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Dec 09, 2008

Dow Jones Steers Marketing with Plenty of Social Media Data: 7 Key Strategies

SUMMARY: Taking the right approach to social media will give your audience the features they love, drive more repeat traffic, and offer more data on your best customers. The wrong approach will waste time and money.

Discover how Dow Jones launched Web 2.0 features and used the data they obtained to sharpen their marketing. Includes ways to avoid ineffective launches and take advantage of social media data.
Adding social media to your website can build customer affinity, boost repeat traffic, and provide valuable data on your audience. Just like sales history and demographic stats, the data can help you steer your product and marketing decisions.

Alan Scott, CMO, Dow Jones, has been incorporating social media into the business news and information company’s strategy for several years. Web 2.0 gives the company’s audience what it wants and tells Scott and his marketing team where to go next.

Scott and his team refuse to grab whatever is hot, though. They carefully select social platforms to adopt. They believe their painstaking approach is necessary for a company with a 100-year history of one-way conversations.

Find out how Scott’s team decides which Web 2.0 strategies to launch, and how they use the data they provide to improve marketing and products.

Give Them a Platform and Listen: 7 Strategies

Strategy #1: Follow your audience

Your audience will prefer some Web 2.0 media over others. Before investing the money and effort to bring them to your site, find out what method of communication they favor.

Scott’s team follows their audience into new platforms. For example, through research, the team found that their audience wanted to give feedback on the day’s business news, often commenting on other news sites. In response, Dow Jones introduced Talk Back to their newswire services. Readers can offer feedback on wire stories that previously were one-way conversations.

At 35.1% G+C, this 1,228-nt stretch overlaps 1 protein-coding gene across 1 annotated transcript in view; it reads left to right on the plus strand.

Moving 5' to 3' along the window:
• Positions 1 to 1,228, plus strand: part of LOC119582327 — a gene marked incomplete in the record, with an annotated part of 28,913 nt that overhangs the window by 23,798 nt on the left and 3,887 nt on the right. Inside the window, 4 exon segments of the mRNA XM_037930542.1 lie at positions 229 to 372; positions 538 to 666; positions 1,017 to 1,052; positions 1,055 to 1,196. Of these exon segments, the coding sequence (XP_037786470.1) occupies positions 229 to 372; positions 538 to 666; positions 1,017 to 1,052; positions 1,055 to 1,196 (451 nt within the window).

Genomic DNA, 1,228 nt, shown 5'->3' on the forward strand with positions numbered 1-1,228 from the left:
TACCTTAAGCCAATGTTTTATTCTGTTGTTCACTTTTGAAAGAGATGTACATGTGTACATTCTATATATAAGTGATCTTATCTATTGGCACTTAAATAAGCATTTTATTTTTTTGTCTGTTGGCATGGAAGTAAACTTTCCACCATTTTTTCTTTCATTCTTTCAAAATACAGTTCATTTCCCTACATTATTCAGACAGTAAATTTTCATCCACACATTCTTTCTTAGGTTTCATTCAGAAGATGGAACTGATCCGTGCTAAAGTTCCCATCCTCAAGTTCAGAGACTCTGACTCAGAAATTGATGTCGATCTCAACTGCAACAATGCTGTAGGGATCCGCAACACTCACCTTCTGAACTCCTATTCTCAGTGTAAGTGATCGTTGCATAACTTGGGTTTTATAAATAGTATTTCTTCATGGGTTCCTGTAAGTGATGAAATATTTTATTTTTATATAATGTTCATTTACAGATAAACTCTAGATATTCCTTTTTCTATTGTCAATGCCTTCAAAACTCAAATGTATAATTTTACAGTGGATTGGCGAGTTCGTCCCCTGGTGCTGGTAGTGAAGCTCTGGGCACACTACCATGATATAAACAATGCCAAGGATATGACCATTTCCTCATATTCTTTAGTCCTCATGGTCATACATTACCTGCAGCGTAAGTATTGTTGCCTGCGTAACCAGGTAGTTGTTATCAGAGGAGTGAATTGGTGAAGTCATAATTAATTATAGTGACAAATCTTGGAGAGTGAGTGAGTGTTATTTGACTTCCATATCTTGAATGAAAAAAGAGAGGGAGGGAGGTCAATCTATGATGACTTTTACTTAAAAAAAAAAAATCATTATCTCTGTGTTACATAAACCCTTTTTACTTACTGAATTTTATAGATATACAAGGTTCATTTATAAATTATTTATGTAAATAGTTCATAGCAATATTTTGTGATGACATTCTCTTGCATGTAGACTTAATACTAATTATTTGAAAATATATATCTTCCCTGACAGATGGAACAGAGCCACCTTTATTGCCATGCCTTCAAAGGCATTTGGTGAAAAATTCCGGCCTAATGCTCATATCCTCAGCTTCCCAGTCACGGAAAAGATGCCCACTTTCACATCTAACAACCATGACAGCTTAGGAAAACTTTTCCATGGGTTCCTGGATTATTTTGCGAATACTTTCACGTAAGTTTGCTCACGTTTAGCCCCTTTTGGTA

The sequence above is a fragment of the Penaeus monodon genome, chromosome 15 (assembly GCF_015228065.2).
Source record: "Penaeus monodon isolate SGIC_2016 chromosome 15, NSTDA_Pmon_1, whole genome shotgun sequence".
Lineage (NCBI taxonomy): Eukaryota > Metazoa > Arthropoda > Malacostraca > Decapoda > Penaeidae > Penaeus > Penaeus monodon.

Do the research

Scott’s team uncovers which types of media their customers prefer through rigorous research. “Every time we interact with our customers, we try to ask them a question or two that we can get some meaningful data from,” he says.

Among other sources, research comes from:
- Extensive surveying
- Site and sales analytics
- Advisory boards

The advisory boards are comprised of representative members of a topic’s target audience. The wealth advisory council, for example, is staffed by successful wealth managers – either independent or working with large financial corporations. The team adds to their research by asking council members for their interests and preferences.

Resist the urge to guess

Anticipating an audience’s preferences is risky and difficult. If you’re not sure your audience wants a new medium, you may end up being a one-person parade.

Scott’s team does not charge into new platforms without extensive research and surveys. For example, you will not find Dow Jones in Second Life, a virtual reality site.

“We took a shot at Second Life and looked into that, but we found that our customers really weren’t there,” Scott says. They scrapped that medium.

Strategy #2: Create rules for employee Internet interaction

Dow Jones employees publish blogs under the Dow Jones banner and on their own. Employees are encouraged to engage in online conversations, but they sign a code of conduct limiting what they can say on both.

Policy not affected by platform

Some of the rules in the code of conduct:
- Do not make disparaging remarks about Dow Jones or any of its competitors
- Do not trade stocks on markets and topics the company writes about
- Do not share proprietary information about the company

These rules are not medium-specific. They apply to all outlets across the company.

“If you regulate what they’re allowed to say and what they’re prohibited from saying, it doesn’t matter what medium you use,” Scott says.

Strategy #3: Add data to customer profiles

Once you welcome your audience to interact on your site, start crunching the data those interactions provide, and add it to your customers’ profiles. When segmenting your lists and targeting offers, the information can prove to be as important as a customer’s purchasing history or clicking behavior.

For example, you may know that Bob Smith subscribed to your email newsletter and recently bought a product. The information found on social media elements, such as commenting, forums, and voting, can show you which topics inspire Bob to interact with and mention when writing.

o Enable more paths to conversion

Social interactions can add to your picture of the conversion path. You may find that customers are more likely to convert if they interact in certain ways or a certain number of times.

o Emphasize testing

The only way to prove the importance of social media interactions in your customers’ path to conversion is to analyze your database, segment it, and test offers.

Strategy #4: Monitor trends